I am not the idiot in the room.   I can guarantee that if you walked into a room of people, you’re not gonna look at me and think to yourself,  she  is the smartest person in this room. In fact, after having already taken in the fact that I’m a woman, you might realise that I’m also a woman of colour and then think that maybe I’m actually the  least  smart person in the room. And yeah, maybe you’re not gonna say that to my face or completely disregard or disrespect me because of that fleeting thought, but still, you’ll think it. And that’s what I’m getting at.  “So, what? You shouldn’t care what people think of you”.  And true – in an ideal world, isolating people’s judgments as their own problem is great and I love trying to live in that universe too. But the problem is, people’s thoughts, even as small and sometimes subconscious as one like this, are not an isolated problem. They represent the collective mindset that we have all inherited through an upbringing in a society that is built on a history that has always valued men over women, whiteness over other. Culture is adaptive, and it is learnt, and so we are not immune to the influence of past values. However, it doesn’t mean that we can’t help it.  I’ve been an over-achiever since I can remember – but that’s only because in that same amount of time, I’ve also known that people would not assume I’m intelligent. Don’t ask me how I learnt all these negative generalisations, all I know is that I sure did internalise them and I therefore despised all of the stereotypes of a person who looked me (uneducated, poor, criminal – and that’s not even the female ones!). So, I made sure I did everything I could to defy them. It affected the way I spoke, the way I carried myself, the way I approached school. I wanted to learn and become an ‘intelligent person’ and I had the added motivation to do so (however toxic that was). See, this stereotype started a chain reaction for my work ethic and the kinds of aspirations I had, which has completely lead me to my life today.  But the thing is, if I can be influenced positively by this stereotype, it is just as easy for someone to be negatively influenced by it – thus shaping their life in a way completely different to mine.  When I was in year 11, I received a couple of academic awards at our school Senior Prizegiving. It was an achievement, but at that point, I had worked to establish it also as an expectation people had of me. A damn exhausting expectation, mind you, but one that gave me the satisfaction that people thought I was smart. But afterwards, a netball teammate of mine in the year above me – who is also a female of colour – came up to congratulate me, adding, “I didn’t know you were smart.” I remember it bugging me because it meant that people who weren’t in my classrooms didn’t know I was intellectually capable (…poor girl). But years later, I think about how an internalised assumption like this can in fact be so much more harmful than you’d think.  Because the truth is, when we think of someone who is of inferior intelligence, we are also making other assumptions about them – assumptions that they are also lazy, incapable, unreliable, unworthy. It’s a patchwork blanket of judgement that has the power to completely undermine one’s sense of worth. It can cause someone to work desperately to flip that narrative, asserting their knowledge and working harder than everyone to make sure that they are held in the same esteem as their white male counterparts (a pressure that adds unnecessary stress and anxiety) – as was the case for me. But it can just as easily discourage someone else from pursuing their potential, or even worse, distort the way they view and value themselves – which can greatly affect one’s ability to live a happy life.  I’m not asking for you to feel sorry or guilty about this being my experience. This is simply about understanding the way thoughts, especially collective cultural stereotypes, shape and affect real lives. It’s about trying to unlearn our prejudices and assumptions about women, about brown people, about brown women. It’s about accepting without question that someone like me could be smarter than you. Because if you’re really smart, you’ll realise that being open to that type of growth is something really worth admiring.   I am not the idiot in the room.    I recommend to read into why  idiot  is ablest in a historic sense and the implications of its contemporary use since it’s important we all take the time to understand the ways in which minor actions and choices can be harmful to other people.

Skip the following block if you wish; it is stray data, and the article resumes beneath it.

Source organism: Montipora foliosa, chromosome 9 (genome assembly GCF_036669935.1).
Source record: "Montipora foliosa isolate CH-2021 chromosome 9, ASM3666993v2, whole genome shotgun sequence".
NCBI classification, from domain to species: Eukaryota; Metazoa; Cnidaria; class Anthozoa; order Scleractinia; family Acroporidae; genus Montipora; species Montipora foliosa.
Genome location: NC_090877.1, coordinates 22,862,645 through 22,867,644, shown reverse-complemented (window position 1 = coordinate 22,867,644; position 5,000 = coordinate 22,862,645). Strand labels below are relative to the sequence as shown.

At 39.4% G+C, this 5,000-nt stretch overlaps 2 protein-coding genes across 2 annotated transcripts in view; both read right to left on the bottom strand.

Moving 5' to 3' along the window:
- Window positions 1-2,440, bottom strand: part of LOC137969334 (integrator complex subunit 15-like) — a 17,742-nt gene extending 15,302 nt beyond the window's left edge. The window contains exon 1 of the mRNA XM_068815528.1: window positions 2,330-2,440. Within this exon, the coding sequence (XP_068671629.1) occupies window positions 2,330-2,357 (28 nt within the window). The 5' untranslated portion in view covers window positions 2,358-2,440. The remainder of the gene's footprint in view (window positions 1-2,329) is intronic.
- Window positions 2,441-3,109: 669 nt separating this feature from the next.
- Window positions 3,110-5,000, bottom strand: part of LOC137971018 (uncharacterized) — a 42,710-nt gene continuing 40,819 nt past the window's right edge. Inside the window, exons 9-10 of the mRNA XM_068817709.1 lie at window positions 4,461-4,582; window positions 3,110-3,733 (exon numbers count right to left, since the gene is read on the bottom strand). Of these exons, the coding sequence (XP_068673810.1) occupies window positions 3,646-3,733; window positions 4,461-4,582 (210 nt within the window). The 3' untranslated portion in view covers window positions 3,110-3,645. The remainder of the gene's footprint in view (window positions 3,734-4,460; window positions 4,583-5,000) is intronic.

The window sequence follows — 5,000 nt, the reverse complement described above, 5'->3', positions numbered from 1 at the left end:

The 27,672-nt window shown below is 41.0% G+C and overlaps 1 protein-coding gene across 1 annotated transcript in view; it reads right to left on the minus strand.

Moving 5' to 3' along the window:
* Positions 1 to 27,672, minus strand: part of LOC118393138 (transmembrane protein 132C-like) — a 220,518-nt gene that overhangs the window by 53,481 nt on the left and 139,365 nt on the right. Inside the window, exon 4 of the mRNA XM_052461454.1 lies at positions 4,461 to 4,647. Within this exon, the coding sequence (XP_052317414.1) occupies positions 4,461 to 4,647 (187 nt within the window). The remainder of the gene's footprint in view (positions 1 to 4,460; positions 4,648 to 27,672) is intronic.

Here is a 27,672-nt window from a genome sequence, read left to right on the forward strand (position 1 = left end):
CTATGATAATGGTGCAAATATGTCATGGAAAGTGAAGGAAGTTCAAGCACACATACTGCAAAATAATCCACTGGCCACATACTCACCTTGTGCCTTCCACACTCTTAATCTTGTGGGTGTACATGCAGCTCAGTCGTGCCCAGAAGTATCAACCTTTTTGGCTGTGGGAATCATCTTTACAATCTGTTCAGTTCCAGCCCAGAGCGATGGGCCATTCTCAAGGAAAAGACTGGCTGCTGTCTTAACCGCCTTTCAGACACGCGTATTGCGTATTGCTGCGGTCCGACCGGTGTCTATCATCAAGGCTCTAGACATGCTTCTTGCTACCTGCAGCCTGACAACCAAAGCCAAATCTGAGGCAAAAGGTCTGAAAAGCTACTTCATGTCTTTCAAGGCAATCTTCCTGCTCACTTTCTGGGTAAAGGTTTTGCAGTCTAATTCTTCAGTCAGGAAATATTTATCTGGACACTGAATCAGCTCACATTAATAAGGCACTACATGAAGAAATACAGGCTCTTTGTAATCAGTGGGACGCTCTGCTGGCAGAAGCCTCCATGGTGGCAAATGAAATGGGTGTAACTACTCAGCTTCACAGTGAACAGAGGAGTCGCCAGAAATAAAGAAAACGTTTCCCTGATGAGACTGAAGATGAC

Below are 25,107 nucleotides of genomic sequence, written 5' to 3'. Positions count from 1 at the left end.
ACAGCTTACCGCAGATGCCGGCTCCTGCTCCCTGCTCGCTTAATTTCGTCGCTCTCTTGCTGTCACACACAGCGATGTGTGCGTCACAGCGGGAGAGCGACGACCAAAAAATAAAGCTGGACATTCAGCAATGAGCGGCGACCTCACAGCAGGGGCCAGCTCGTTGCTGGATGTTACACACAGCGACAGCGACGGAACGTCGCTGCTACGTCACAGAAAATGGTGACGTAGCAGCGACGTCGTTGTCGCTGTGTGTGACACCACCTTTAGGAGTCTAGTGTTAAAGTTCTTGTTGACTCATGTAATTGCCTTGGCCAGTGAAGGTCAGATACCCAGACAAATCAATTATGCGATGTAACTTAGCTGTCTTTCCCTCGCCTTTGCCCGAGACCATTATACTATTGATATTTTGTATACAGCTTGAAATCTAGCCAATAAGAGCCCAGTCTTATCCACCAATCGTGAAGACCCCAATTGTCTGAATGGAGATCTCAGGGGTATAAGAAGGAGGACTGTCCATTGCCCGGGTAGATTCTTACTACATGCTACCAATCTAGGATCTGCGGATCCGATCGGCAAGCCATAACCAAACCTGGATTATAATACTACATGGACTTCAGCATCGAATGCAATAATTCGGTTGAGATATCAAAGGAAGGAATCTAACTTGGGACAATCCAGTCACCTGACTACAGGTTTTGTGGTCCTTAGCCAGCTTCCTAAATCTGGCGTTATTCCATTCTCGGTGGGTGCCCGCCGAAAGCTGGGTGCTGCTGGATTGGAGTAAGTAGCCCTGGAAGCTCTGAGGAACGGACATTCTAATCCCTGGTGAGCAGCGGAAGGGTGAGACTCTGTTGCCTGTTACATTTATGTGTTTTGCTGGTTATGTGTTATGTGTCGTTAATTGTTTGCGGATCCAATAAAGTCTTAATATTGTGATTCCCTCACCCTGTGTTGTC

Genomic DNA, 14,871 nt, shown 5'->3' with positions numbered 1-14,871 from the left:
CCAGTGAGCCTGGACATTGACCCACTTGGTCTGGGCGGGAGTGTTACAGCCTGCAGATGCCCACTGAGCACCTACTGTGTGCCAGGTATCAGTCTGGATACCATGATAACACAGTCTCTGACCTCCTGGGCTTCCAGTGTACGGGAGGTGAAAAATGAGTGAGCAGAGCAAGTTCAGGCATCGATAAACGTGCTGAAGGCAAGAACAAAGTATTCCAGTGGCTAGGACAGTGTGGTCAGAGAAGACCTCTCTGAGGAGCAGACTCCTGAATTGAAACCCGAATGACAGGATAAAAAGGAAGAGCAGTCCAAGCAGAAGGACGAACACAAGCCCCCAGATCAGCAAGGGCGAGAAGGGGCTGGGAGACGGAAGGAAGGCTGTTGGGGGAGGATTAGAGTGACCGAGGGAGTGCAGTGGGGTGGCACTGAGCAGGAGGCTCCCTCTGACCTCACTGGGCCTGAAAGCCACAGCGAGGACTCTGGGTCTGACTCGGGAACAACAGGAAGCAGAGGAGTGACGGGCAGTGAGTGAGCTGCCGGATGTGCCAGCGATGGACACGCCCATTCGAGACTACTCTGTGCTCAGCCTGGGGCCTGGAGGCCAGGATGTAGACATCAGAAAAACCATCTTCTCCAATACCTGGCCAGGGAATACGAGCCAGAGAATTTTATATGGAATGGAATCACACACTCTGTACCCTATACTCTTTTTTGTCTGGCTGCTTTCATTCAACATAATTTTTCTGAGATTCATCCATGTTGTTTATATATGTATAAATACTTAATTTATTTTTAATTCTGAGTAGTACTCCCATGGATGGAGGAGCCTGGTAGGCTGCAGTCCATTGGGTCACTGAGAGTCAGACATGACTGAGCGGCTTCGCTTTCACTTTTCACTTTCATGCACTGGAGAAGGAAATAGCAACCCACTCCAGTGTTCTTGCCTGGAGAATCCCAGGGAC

I am not the idiot in the room.